Slow down and walk it off |

Slow down and walk it off

Dana Jurich
Vail CO, Colorado

The world looks much different at four miles per hour; far more intricate than we give it credit for. Spring is a magical time of year that evokes awe and inspiration in my heart, especially in the evenings just before dusk.

Last night while strolling home from the grocery store it hit me that we are always in a hurry. Scurrying from one big box (work) to another (home) as fast as our cars will carry us, we emote into little electronic devices plastered to our ears, rather than out into nature. No wonder so many people feel unfulfilled: they don’t take walks!

I can’t express how important walking is to me. I don’t do it for fitness, nor for a tan. I walk so I can sort out my thoughts. The Red Hot Chili Peppers sung it perfectly in “Walkabout”: “a detective of perspective I need to try and get a better eye …” Only in moving relatively slowly outside can I truly allow my mind to wander wherever it pleases. I often leave for a walk in one mood and return completely clear headed and mellowed out.

Breathing in the sweet perfume of spring will do that to anyone. Seductive and sweet, she beckons with one finger for me to go lay in the fresh sprigs of grass poking through last autumn’s dead leaves and twigs. She invites me to look up at the bright green baby leaves of the cottonwood trees, and to listen to the symphony of spring with an open heart. Tulips in all colors bloom as I stroll by, and radiant (and medicinal) dandelion flowers smile up at the sun, reflecting his warmth in their sunny color.

Rodents are busy remodeling their homes for the upcoming seasons, and probably to taunt the passing dogs as well. Mayflies are hatching in incredible numbers, and I passed through a few small clouds of them. They pelt my eyes, fly up my nose, and, much to my dismay, my open mouth.

Out over the lake small, black birds numbering in the hundreds take their turns swooping and diving down to the surface of the water, contending with the fish in the lake for their evening feast of bugs. Yummy.

Above my head and to the west, in the direction the icy wind chilling my bare legs blows, rests folds of gray-blue clouds resembling whipped cream that blot out the sun over Eagle.

Rain is always welcome here.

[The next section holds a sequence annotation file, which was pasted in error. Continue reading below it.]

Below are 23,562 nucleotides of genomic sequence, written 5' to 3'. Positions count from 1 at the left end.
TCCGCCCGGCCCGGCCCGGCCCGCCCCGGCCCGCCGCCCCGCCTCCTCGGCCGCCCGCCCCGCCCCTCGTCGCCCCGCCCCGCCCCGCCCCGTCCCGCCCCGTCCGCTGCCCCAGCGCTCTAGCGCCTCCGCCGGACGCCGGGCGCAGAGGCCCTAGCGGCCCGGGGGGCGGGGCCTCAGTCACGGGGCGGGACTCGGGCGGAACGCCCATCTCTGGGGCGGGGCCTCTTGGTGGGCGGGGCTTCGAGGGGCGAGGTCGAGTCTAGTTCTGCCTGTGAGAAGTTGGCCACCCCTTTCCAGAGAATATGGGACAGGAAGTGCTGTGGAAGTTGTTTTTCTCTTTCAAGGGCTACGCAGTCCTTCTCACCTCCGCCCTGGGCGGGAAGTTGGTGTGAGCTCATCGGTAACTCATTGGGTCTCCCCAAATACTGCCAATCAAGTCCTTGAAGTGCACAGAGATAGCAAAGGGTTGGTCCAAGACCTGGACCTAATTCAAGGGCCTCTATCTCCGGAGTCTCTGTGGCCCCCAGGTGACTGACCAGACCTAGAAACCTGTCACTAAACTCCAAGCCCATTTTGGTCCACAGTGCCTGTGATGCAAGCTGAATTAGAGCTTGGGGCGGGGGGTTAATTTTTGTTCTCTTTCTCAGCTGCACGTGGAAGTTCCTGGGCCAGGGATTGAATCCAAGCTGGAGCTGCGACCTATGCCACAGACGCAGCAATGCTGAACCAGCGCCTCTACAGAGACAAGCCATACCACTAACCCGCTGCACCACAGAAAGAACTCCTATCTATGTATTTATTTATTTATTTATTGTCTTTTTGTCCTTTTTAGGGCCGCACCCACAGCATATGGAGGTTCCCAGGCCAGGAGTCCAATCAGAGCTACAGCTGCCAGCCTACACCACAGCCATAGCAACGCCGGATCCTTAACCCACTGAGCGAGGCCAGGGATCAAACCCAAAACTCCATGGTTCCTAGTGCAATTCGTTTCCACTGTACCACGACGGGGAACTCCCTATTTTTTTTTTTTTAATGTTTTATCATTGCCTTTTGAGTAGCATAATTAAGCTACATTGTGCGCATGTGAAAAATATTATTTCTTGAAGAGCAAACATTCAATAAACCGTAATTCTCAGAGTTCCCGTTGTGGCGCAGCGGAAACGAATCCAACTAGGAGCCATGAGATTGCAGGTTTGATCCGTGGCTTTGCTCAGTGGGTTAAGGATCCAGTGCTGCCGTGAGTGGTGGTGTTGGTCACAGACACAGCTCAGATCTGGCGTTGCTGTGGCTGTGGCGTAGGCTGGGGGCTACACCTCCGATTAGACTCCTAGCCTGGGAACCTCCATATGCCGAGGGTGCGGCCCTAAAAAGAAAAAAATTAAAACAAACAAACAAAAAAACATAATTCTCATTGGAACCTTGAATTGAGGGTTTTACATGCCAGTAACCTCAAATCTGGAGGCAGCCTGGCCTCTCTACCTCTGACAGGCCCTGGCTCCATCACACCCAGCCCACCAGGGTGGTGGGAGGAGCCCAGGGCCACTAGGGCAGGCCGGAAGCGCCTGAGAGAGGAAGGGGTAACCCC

Spring offers us so much, and so few of us actually take her up on it. She offers us an understanding of not only the cycle of nature, but also the cycle within ourselves.

Living in a seasonally touristed area such as ours, we should understand the transition of spring better than anyone. I hate to call it “mud season” because that only refers to the mountains that bring us our income and grossly overlooks and underestimates the power of spring. Spring signals us to switch into another mode. We rotate the toys in our closets; skis to the back, bikes and boats to the front.

We also rotate something within ourselves. By leaving behind the ski season and warm wool sweaters, we also leave behind the one focus we have all winter and turn our faces, like the dandelion, towards to radiant sun.

It is a freedom of sorts for us. We have spring to ourselves to reflect on the past winter and the things we’ll do differently next time. We can slow down and push the reset button. We contemplate everything in our lives, sifting through the unnecessary emotions as well as equipment.

Spring is a time of letting go, of getting down to the bare minimum. In the words of another great musician, Matisyahu, “if your cup is already full, then it is bound to overflow …” Spring is definitely my favorite season, despite the unsolicited mayfly snacks. I hope to see you on the bike path or around the lake so we can share this special time. You deserve a break!

Dana Jurich of Avon writes a biweekly column for the Daily. Send comments or questions to

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